Wednesday, May 28, 2014

"Joe the Plumber," and Day 23: 183.5

See that ".5" on my weight?  I went up since the last report.  Except I went up further than that, and am back down to only half a pound above where I was.  And this morning I walked a good long trek from Sweetie's office to downtown K-town, and on to my office.  Yes, that's the long way.  It's still cool in the mornings and the city is really quite attractive while it's still waking up.

Lately in the news we're seeing this kid, one Elliot Rodger, who up and killed a bunch of people before taking his own life.  Frankly, I don't think anyone who really knew Rodger was especially surprised that this happened.

This much of it makes sense, if it can make any sense: emotionally disturbed individual becomes fixated on person or persons as the root cause of his assorted problems.  True or not, this is an understandable paradigm in American culture, and we refer to people who cause problems as "bad guys."  Unfortunately Rodger's mistaken notion was the women in general and the popular, attractive people who might have been his social peers in particular were the "bad guys" in his life, and he whipped out his multiple legally-purchased weapons and started killing the "bad guys."

If I go read about the "bad guys," these essentially blameless people who were killed simply for not finding an antisocial, erratic loner attractive, I will probably wind up very very sad.  And some of them weren't even people Rodger wanted to be attracted to, some were just his roomies.  I guess he though they were in the way.

What's Joe the Plumber got to do with this?  You might remember the guy: asking Obama a question during a campaign rally, Samuel "Joe the Plumber" Wurzelbacher was the stalking horse that became an icon of the Republican party and 15-minute media darling of the John and Sarah Show.   It's weird that the guy, even now, is more recognizable under the "Joe the Plumber" nickname than under his own.

Also, he is not now nor has he ever been a licensed plumber, even though he worked as a plumber at the time.  That was a bit embarrassing, and may have been at least part of what cost him his bid for Ohio Representative in 2012.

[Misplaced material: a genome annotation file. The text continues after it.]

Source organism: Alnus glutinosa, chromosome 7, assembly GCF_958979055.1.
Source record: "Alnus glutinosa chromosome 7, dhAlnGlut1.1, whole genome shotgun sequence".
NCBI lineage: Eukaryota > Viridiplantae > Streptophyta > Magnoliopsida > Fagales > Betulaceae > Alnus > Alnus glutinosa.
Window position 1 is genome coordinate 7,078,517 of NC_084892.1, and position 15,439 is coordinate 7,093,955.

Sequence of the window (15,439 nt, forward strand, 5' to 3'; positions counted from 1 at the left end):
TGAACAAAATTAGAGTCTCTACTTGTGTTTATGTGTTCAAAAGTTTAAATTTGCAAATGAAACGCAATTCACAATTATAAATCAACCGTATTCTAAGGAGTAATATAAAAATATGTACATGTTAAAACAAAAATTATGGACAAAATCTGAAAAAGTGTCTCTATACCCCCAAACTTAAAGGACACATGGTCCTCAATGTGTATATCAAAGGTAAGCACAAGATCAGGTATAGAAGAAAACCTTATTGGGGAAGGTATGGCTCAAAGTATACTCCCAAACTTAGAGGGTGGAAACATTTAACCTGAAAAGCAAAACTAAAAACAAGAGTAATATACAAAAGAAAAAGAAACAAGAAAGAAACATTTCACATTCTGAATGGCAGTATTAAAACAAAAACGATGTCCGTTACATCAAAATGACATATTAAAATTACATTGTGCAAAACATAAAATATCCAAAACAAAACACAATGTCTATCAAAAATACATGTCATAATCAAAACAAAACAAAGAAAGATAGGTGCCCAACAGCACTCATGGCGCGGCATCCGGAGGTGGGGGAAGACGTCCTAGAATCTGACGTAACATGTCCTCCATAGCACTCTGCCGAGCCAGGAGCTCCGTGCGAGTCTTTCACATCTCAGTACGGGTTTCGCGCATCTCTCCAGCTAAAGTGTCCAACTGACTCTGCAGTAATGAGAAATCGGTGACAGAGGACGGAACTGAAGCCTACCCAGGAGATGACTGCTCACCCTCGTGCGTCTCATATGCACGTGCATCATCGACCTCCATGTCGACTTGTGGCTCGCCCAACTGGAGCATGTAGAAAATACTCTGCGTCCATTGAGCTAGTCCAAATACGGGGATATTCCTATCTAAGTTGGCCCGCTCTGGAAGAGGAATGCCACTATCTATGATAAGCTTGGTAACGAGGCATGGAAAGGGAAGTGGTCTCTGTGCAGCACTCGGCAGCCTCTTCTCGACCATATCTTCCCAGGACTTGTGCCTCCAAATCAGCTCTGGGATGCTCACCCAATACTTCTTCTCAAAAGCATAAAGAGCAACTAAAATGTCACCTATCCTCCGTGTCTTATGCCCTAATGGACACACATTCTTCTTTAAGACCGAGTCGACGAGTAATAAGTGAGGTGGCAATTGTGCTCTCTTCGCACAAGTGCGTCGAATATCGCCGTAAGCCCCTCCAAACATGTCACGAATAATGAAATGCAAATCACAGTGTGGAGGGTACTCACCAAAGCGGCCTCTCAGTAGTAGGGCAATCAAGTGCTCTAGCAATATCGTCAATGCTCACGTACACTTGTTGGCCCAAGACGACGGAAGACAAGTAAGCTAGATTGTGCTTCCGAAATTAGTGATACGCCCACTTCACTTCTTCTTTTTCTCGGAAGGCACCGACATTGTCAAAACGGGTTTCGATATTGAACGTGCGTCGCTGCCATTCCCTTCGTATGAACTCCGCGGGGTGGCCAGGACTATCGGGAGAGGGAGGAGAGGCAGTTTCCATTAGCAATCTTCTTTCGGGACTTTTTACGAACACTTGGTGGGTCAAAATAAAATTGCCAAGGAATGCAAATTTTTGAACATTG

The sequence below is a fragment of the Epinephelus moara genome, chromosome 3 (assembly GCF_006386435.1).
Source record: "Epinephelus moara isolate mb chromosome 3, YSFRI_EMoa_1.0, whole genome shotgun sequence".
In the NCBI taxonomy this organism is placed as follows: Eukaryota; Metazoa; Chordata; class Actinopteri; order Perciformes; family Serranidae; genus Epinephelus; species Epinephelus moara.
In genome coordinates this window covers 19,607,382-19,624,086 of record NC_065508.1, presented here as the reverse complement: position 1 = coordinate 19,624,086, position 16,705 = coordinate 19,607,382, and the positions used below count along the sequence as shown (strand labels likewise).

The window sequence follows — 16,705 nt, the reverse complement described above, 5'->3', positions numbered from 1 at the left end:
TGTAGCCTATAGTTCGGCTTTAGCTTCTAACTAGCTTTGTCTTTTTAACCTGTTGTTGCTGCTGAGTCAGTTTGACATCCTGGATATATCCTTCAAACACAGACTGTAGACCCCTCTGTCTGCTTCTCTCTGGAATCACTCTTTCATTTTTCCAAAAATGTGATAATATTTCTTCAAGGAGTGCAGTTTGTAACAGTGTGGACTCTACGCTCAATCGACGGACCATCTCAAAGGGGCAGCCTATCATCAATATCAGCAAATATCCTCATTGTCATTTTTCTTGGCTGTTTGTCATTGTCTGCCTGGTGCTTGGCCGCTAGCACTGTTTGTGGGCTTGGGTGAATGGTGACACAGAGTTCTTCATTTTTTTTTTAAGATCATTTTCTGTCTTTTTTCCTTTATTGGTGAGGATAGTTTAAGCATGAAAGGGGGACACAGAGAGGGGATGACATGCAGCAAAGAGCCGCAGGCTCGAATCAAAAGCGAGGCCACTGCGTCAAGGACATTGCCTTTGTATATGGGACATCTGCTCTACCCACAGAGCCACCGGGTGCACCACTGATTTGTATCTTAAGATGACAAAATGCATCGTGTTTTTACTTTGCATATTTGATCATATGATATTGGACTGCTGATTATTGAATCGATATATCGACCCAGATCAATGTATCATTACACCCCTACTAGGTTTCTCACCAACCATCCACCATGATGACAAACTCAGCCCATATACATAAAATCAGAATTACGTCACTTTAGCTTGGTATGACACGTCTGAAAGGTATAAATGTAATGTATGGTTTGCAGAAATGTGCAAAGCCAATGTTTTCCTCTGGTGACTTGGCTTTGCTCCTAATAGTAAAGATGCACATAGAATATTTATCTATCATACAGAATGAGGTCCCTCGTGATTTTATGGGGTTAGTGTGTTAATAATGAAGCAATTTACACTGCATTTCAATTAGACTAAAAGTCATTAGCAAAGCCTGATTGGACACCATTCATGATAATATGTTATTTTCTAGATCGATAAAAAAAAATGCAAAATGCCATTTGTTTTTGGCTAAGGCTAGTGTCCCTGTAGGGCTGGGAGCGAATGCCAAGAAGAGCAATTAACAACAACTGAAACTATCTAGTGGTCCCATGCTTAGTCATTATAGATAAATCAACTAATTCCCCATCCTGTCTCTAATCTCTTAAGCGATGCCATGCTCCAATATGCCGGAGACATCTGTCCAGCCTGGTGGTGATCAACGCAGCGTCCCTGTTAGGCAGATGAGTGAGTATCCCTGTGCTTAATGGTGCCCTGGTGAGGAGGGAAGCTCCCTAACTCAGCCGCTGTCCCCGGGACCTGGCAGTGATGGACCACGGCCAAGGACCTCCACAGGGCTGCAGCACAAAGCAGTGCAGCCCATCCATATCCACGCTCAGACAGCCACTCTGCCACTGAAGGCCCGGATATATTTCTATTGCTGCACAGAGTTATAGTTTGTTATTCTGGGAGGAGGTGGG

Anyway, in an open letter published on BarbWire, Wurzelbacher had this to say: "As harsh as this sounds, your dead kids don't trump my Constitutional rights."


Strictly speaking this is indeed true.  He tries - and fails - to soften this amazingly crass blow with words of comfort that come out sounding pretty damned hollow.  After a line like that, maybe it would be better to think better about the whole open letter idea, and maybe not send it.  Oh well, too late now.

And both the parents who call for a serious re-examination of gun rights, and Wurzelbacher in his moment of utter head-slap obtuseness, are right.  I think it's high time we reconsider just how easy it should be for people to have guns, and until such time as the laws are changed, no number of dead kids and mourning parents will override the rights of the American people.  People who aren't mourning also have to have their say.  Rights can, and have, be changed.

I am approaching the point where some of the hand wringing makes sense.  "When guns are outlawed, only outlaws will have guns."  Well, that may or may not be true, but the fact that so many people have free and easy access to guns doesn't seem to have done the crime rate any favors, so maybe it's time we take another look at how freely people can get guns.  The point of the 2nd Amendment was to help ensure the then nascent US Government not decide to take up any dictatorial practices.  When the people you're attempting to oppress have weapons of their own, oppression takes on a certain deadly risk and tends to die young.

But the other systems in place to keep the government from running away with itself are pretty effective.  I suspect the Damoclean sword of an armed populace might be overkill at this point in our history.  But even more overkill is the capacity to own more guns than you have hands, more ammo than needed to utterly puree the legal hunting limit in your locale, and being able to buy anything more lethal than a toenail clipper when you're seeing a basketball team's worth of therapists and still walk around loose among an unsuspecting neighborhood.

How hard would it be to just start up a database, open to all mental health professionals, and be able to drop in names and SSNs of people who seem just a bit too edgy for gun ownership?  "Warning, dangerous nutcase, no guns for this one.  No machetes or even toenail clippers, either."  A few quick lines on a secure web page that is accessible to mental health professionals and the people in charge of the background checks.  "Whoops, sorry, no bazooka for you."

Granted, the rollout of the Obamacare website doesn't raise my hopes at all for government-operated databases, but you never know, maybe they can contract the job to some 18-year-old, set him up with a six pack of Pepsis and get things done.

Unless some nutjob comes along and mows him down, too.

So far I think the most positive outcome of all this is it should put Joe the Plumber's future Congressional aspirations on permanent standby.  So that's not all bad.

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